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Most straw dispensers will need to be hand-washed occasionally, especially if you’re storing unwrapped straws in them. You won’t be able to simply slip them into the dishwasher. Also, make sure you completely dry any metal ornamentation on your dispenser to avoid discoloration.

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But these straw dispensers aren’t limited to storing straws. Imaginative consumers have found that they come in handy for storing makeup brushes, chopsticks and even cotton swabs, depending on the height of the dispenser you choose. Educators like to use them to store pencils and other writing utensils, keeping them in the classroom for whenever students need one.

What to Look For

  • Restaurant-grade straw dispensers are usually made of glass, but this isn’t the build you’ll see from the ones you buy for home use. Typically, you’ll find they’re constructed using plastic, which comes in handy if you have little ones prone to knocking things over. Not only will this ensure your straw dispenser lasts longer, but it will keep those in your household safe.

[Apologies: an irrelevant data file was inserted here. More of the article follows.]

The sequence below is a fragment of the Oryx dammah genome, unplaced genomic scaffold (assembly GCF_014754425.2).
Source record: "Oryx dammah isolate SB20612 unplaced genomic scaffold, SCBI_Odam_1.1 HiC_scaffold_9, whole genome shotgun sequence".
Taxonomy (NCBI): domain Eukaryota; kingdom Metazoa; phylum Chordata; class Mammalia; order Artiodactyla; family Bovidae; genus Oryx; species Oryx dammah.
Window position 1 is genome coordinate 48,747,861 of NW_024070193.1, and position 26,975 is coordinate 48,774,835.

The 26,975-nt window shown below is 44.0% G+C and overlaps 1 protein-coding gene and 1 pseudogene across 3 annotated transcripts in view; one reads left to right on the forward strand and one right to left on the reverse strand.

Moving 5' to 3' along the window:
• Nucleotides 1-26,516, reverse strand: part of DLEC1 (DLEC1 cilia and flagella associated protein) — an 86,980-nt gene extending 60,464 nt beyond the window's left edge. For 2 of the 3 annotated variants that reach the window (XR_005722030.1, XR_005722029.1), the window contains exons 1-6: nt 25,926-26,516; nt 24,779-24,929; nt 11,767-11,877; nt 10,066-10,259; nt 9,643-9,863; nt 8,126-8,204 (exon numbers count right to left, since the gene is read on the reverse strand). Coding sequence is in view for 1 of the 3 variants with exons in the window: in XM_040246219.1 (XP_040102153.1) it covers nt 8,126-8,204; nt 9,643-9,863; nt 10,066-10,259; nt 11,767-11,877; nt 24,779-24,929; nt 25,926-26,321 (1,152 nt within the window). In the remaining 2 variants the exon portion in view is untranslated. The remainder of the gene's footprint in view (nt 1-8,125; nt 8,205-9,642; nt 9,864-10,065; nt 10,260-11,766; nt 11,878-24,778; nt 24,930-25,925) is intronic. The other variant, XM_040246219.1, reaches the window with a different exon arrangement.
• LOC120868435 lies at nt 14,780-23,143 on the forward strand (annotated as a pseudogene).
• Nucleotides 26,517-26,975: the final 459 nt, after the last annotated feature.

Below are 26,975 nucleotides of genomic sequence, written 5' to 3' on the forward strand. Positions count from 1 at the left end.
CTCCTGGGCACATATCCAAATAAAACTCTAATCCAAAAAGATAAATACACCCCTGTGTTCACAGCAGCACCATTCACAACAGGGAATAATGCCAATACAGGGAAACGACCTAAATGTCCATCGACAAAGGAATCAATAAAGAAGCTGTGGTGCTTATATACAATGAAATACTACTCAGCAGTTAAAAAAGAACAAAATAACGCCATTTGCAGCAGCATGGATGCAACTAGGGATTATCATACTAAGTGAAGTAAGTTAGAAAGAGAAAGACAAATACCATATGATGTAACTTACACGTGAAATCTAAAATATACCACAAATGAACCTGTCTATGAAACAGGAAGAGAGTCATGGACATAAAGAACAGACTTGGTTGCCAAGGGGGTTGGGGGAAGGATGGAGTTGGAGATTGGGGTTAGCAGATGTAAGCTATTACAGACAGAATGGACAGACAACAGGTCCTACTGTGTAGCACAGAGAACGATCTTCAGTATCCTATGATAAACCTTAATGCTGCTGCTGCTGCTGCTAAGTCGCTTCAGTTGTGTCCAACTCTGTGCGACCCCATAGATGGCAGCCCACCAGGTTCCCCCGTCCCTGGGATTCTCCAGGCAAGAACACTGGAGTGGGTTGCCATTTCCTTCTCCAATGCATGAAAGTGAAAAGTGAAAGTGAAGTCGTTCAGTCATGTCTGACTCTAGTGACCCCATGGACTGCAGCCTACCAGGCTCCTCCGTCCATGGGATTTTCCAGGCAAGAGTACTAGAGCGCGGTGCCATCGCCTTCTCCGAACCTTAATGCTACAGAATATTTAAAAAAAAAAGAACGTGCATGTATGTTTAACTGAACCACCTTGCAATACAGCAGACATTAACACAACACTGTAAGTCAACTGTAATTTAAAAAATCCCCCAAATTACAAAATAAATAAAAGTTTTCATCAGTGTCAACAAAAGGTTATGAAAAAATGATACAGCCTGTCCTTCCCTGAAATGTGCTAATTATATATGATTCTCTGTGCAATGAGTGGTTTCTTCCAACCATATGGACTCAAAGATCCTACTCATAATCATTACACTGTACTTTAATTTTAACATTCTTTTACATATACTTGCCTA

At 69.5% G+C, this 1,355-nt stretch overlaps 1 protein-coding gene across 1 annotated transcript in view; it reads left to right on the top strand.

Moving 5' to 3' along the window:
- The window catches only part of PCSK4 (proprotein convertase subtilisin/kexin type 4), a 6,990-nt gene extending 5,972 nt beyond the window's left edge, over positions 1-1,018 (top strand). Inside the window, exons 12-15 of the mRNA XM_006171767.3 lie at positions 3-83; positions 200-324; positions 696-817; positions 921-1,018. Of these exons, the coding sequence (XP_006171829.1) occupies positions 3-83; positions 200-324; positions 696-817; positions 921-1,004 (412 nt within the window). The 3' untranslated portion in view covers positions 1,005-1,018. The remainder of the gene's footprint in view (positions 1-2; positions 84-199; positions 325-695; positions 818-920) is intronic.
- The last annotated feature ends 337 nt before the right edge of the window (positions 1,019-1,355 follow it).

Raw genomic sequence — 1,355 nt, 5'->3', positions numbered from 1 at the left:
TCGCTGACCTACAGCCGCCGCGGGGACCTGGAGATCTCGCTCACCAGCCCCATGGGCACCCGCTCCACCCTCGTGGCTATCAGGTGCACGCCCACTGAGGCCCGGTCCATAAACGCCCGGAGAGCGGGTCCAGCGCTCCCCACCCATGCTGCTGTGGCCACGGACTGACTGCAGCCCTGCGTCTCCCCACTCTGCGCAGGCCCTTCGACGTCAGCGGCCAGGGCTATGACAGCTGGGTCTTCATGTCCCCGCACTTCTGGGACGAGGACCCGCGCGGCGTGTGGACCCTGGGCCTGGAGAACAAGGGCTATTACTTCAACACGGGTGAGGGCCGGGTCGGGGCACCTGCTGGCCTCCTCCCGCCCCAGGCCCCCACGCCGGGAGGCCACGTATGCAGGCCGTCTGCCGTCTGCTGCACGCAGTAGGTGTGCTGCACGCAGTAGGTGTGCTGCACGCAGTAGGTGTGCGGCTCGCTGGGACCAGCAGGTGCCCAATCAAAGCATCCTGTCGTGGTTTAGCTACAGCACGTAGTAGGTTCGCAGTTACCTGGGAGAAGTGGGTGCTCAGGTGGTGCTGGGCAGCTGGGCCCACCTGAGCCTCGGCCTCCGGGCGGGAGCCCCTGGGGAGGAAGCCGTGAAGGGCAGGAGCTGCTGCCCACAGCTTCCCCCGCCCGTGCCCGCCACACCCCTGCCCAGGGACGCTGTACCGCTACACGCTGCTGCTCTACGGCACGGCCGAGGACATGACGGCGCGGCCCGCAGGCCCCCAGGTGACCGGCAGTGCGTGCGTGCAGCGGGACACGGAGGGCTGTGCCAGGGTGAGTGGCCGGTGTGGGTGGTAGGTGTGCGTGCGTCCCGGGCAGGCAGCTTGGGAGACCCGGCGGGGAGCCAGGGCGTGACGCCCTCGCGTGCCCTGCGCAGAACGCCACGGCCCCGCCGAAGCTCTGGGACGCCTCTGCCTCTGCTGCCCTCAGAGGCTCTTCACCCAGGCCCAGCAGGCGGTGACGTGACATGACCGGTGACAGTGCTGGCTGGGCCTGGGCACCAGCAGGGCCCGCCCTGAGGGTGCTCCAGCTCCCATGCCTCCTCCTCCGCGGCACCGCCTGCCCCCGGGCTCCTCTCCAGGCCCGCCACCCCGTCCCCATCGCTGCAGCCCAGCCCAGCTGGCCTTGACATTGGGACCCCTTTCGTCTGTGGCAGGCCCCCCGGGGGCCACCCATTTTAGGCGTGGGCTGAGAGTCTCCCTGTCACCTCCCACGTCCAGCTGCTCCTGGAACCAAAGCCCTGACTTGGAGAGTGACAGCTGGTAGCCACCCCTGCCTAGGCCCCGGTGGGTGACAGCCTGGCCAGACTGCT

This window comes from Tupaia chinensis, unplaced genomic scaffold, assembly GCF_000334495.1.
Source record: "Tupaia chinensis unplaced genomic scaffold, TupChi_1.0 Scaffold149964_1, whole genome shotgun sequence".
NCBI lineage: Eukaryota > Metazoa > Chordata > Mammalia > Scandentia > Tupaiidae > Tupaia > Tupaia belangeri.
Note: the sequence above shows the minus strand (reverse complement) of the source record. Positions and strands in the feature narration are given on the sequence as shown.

• Height is an important consideration when you’re purchasing a straw dispenser. Longer straws, such as those used for smoothies and milkshakes, need a taller straw dispenser. But if you use shorter straws, you should look for a shorter straw dispenser. Dispensers that are 13-inches tall won’t be as easy to use with standard straws that are shorter and thinner. Instead, look for one that’s 11 inches in height or less.
  • Although most pop-up straw dispensers have a similar look, there is one type that features Coca-Cola branding. You can also buy matching napkin dispensers, snack buckets, wall décor, popcorn buckets and ice cream accessories to create a theme.